Tuesday, July 26, 2005

Must Love Dogs

Must Love Dogs (Director: Gary David Goldberg)

Goldberg might sound familiar to all you "Family Ties" fans out there. He was that series' creator, exec producer, and writer. Goldberg's main success has come from TV. This is his first directorial movie since 1989's Dad. Based on the novel by Claire Cook.

You can wipe the slate clean when it comes to romantic comedies. The producers and writers of such fare rarely have to do anything special to get a date-night audience to come watch, especially if the two leads are appealing. Here, we get sure-bet John Cusack and the immensely likeable and hot Diane Lane, and then you throw in another romantic comedy staple in Dermot Mulroney, already having starred in this year's The Wedding Date. With Mulroney, you get the smoldering, woman-swooning sexiness. With Cusack, you get that everyman that guys want to be and girls want to marry (after, of course, they sample the smoldering hot guy with no other positive attributes). So--appealing leads + romantic comedy = box office gold.

So yeah, you can forget that you've seen this story before--the guy gets the girl, loses the girl, then wins her back, although it's more girl gets guy, loses guy, wins him back, but you can easily gender-switch the conflicts interchangeably. In this case, we have preschool teacher Sarah (Lane), a recently-divorced hot chick who gets put on an internet dating service by one of her sisters (Elizabeth Perkins), and boat-builder Jake (Cusack), who gets the same treatment from his lawyer friend (Ben Shenkman). Sarah and Jake are destined to meet, and get off on the wrong foot. Meanwhile, Sarah has some attraction towards a student's father (Mulroney), and let the love triangle begin!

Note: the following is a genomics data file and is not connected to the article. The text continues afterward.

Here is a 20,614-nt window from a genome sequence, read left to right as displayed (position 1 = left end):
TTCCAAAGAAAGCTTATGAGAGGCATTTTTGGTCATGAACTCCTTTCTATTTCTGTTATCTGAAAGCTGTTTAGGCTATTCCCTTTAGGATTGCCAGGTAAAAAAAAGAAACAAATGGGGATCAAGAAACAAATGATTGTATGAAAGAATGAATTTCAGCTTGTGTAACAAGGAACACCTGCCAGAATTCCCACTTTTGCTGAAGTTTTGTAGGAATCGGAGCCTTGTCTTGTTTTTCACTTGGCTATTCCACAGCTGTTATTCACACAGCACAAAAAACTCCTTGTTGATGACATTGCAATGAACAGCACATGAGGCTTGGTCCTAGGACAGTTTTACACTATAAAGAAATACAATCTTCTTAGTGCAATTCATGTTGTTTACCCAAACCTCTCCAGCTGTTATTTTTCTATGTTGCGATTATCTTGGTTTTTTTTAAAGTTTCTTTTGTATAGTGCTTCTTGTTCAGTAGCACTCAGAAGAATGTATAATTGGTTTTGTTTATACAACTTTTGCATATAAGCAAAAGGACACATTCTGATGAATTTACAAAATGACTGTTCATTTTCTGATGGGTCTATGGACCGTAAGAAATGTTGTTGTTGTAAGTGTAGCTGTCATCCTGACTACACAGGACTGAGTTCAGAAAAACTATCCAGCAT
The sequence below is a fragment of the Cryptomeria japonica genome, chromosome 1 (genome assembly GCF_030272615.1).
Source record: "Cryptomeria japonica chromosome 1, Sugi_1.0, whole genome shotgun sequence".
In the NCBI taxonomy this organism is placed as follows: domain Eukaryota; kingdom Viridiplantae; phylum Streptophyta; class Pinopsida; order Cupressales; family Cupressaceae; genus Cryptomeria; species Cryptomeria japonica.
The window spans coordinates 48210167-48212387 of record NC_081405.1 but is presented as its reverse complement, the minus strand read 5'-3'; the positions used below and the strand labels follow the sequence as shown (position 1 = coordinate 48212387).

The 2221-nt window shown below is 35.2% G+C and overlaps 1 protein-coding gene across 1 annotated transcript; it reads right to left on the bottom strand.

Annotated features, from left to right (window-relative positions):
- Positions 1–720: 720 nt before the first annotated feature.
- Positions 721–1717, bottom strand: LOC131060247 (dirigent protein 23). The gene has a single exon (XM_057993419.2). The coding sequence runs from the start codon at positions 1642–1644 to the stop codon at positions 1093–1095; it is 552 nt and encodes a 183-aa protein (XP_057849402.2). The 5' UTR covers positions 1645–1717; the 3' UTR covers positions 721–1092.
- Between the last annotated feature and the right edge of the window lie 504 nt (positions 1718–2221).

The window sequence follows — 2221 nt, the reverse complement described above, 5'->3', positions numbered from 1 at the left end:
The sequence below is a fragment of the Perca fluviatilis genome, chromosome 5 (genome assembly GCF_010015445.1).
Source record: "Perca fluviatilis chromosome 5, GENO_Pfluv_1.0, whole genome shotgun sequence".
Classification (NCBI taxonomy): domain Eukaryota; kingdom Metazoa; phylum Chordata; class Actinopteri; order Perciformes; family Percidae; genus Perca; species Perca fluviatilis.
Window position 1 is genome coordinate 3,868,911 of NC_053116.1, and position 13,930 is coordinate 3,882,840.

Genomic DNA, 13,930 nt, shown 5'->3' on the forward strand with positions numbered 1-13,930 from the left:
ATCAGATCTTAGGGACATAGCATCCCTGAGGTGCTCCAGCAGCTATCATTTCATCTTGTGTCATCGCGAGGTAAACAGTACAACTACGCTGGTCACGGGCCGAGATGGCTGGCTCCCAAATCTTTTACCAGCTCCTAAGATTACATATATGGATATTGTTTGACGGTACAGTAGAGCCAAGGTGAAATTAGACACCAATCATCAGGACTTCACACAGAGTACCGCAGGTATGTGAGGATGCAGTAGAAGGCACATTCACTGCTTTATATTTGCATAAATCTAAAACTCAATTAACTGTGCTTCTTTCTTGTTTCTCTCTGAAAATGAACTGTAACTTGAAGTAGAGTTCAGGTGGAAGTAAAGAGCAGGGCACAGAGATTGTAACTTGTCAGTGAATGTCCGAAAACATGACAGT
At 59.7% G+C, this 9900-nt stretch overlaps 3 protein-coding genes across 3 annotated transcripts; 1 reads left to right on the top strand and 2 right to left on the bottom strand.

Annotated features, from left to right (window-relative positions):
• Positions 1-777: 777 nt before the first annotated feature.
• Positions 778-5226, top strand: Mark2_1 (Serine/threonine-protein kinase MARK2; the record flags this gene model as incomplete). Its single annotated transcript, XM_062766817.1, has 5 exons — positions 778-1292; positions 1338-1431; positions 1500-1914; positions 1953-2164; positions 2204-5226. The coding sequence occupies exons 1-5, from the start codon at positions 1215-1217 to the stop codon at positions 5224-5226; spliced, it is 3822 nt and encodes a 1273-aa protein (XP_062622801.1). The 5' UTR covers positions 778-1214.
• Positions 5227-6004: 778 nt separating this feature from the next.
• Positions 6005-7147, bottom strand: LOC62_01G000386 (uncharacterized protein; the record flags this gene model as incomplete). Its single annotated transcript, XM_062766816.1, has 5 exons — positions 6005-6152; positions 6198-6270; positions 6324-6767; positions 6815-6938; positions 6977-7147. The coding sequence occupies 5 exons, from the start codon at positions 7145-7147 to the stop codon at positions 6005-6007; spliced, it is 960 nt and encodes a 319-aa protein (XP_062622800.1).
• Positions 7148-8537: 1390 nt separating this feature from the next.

It's a terrible mess of a movie, really. We have Sarah's father Bill (Christopher Plummer), a widower who is also trying the internet for love, and has met a variety of competitors including Dolly (Stockard Channing). That subplot can often interfere with the love triangle shenanigans, and make the 90-minute movie seem a lot longer than it is. Then there's the token gay guy who has replaced the token black guy. Plus, there's all those usual, painful romantic comedy moments that cause the would-be lovers to separate, as we've seen a hundred times. But this is the summer, and the studios have to fill the release slate with a romantic comedy as if no one has ever seen one before--and they will likely succeed. There needs to be something couples can watch, so why not this? Even though the secret is out about Wedding Crashers, that it's not a raunch-fest, and the big hit Hitch came out earlier this year, this will appear new to a date-night crowd.


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